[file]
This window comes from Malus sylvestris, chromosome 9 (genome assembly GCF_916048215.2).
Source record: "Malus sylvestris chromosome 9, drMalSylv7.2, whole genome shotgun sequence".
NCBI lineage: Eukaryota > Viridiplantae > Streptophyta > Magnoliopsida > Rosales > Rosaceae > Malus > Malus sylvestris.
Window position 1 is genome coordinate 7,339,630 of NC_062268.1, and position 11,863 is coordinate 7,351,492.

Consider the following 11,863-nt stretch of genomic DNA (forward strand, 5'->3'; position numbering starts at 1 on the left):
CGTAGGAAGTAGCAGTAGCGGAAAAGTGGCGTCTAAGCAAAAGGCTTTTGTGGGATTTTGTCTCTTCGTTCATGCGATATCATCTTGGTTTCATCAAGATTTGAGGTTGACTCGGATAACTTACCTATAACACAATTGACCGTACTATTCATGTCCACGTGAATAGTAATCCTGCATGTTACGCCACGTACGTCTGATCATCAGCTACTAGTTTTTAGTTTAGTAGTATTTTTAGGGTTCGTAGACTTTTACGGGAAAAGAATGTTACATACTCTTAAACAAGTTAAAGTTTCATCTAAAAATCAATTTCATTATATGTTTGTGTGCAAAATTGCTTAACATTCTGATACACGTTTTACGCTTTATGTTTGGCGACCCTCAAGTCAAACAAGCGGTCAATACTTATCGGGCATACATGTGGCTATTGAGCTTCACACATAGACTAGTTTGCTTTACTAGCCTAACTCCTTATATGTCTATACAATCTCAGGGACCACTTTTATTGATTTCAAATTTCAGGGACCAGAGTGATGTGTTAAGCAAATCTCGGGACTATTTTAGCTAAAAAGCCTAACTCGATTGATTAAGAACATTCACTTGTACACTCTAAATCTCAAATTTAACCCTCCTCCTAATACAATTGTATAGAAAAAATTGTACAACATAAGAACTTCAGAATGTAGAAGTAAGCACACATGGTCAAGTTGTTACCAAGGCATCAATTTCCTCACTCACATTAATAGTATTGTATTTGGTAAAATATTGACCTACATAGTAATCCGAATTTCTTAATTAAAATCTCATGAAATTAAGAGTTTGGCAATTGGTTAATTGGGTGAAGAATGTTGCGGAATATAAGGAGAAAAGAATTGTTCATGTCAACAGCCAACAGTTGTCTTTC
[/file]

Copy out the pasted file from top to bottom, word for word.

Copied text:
This window comes from Malus sylvestris, chromosome 9 (genome assembly GCF_916048215.2).
Source record: "Malus sylvestris chromosome 9, drMalSylv7.2, whole genome shotgun sequence".
NCBI lineage: Eukaryota > Viridiplantae > Streptophyta > Magnoliopsida > Rosales > Rosaceae > Malus > Malus sylvestris.
Window position 1 is genome coordinate 7,339,630 of NC_062268.1, and position 11,863 is coordinate 7,351,492.

Consider the following 11,863-nt stretch of genomic DNA (forward strand, 5'->3'; position numbering starts at 1 on the left):
CGTAGGAAGTAGCAGTAGCGGAAAAGTGGCGTCTAAGCAAAAGGCTTTTGTGGGATTTTGTCTCTTCGTTCATGCGATATCATCTTGGTTTCATCAAGATTTGAGGTTGACTCGGATAACTTACCTATAACACAATTGACCGTACTATTCATGTCCACGTGAATAGTAATCCTGCATGTTACGCCACGTACGTCTGATCATCAGCTACTAGTTTTTAGTTTAGTAGTATTTTTAGGGTTCGTAGACTTTTACGGGAAAAGAATGTTACATACTCTTAAACAAGTTAAAGTTTCATCTAAAAATCAATTTCATTATATGTTTGTGTGCAAAATTGCTTAACATTCTGATACACGTTTTACGCTTTATGTTTGGCGACCCTCAAGTCAAACAAGCGGTCAATACTTATCGGGCATACATGTGGCTATTGAGCTTCACACATAGACTAGTTTGCTTTACTAGCCTAACTCCTTATATGTCTATACAATCTCAGGGACCACTTTTATTGATTTCAAATTTCAGGGACCAGAGTGATGTGTTAAGCAAATCTCGGGACTATTTTAGCTAAAAAGCCTAACTCGATTGATTAAGAACATTCACTTGTACACTCTAAATCTCAAATTTAACCCTCCTCCTAATACAATTGTATAGAAAAAATTGTACAACATAAGAACTTCAGAATGTAGAAGTAAGCACACATGGTCAAGTTGTTACCAAGGCATCAATTTCCTCACTCACATTAATAGTATTGTATTTGGTAAAATATTGACCTACATAGTAATCCGAATTTCTTAATTAAAATCTCATGAAATTAAGAGTTTGGCAATTGGTTAATTGGGTGAAGAATGTTGCGGAATATAAGGAGAAAAGAATTGTTCATGTCAACAGCCAACAGTTGTCTTTC